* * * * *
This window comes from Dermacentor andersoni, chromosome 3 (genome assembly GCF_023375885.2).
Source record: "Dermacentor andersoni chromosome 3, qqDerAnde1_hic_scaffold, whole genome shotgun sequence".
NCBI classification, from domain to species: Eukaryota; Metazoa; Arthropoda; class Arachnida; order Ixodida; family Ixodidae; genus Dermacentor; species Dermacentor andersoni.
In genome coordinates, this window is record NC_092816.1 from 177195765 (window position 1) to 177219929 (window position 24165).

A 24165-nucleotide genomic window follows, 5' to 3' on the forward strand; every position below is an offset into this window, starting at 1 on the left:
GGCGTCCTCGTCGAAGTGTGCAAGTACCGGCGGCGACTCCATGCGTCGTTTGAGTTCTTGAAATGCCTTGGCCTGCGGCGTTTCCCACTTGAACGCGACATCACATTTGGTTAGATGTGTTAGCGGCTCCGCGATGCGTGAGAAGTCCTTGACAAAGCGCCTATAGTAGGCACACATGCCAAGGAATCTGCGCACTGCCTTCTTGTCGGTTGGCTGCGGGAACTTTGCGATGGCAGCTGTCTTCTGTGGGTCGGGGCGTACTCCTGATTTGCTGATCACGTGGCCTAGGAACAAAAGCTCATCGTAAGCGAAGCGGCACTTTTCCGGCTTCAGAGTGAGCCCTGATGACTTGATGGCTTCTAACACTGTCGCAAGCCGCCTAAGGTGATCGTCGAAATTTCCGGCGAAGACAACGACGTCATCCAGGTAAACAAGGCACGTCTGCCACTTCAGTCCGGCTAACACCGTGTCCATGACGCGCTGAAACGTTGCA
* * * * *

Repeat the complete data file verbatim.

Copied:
This window comes from Dermacentor andersoni, chromosome 3 (genome assembly GCF_023375885.2).
Source record: "Dermacentor andersoni chromosome 3, qqDerAnde1_hic_scaffold, whole genome shotgun sequence".
NCBI classification, from domain to species: Eukaryota; Metazoa; Arthropoda; class Arachnida; order Ixodida; family Ixodidae; genus Dermacentor; species Dermacentor andersoni.
In genome coordinates, this window is record NC_092816.1 from 177195765 (window position 1) to 177219929 (window position 24165).

A 24165-nucleotide genomic window follows, 5' to 3' on the forward strand; every position below is an offset into this window, starting at 1 on the left:
GGCGTCCTCGTCGAAGTGTGCAAGTACCGGCGGCGACTCCATGCGTCGTTTGAGTTCTTGAAATGCCTTGGCCTGCGGCGTTTCCCACTTGAACGCGACATCACATTTGGTTAGATGTGTTAGCGGCTCCGCGATGCGTGAGAAGTCCTTGACAAAGCGCCTATAGTAGGCACACATGCCAAGGAATCTGCGCACTGCCTTCTTGTCGGTTGGCTGCGGGAACTTTGCGATGGCAGCTGTCTTCTGTGGGTCGGGGCGTACTCCTGATTTGCTGATCACGTGGCCTAGGAACAAAAGCTCATCGTAAGCGAAGCGGCACTTTTCCGGCTTCAGAGTGAGCCCTGATGACTTGATGGCTTCTAACACTGTCGCAAGCCGCCTAAGGTGATCGTCGAAATTTCCGGCGAAGACAACGACGTCATCCAGGTAAACAAGGCACGTCTGCCACTTCAGTCCGGCTAACACCGTGTCCATGACGCGCTGAAACGTTGCA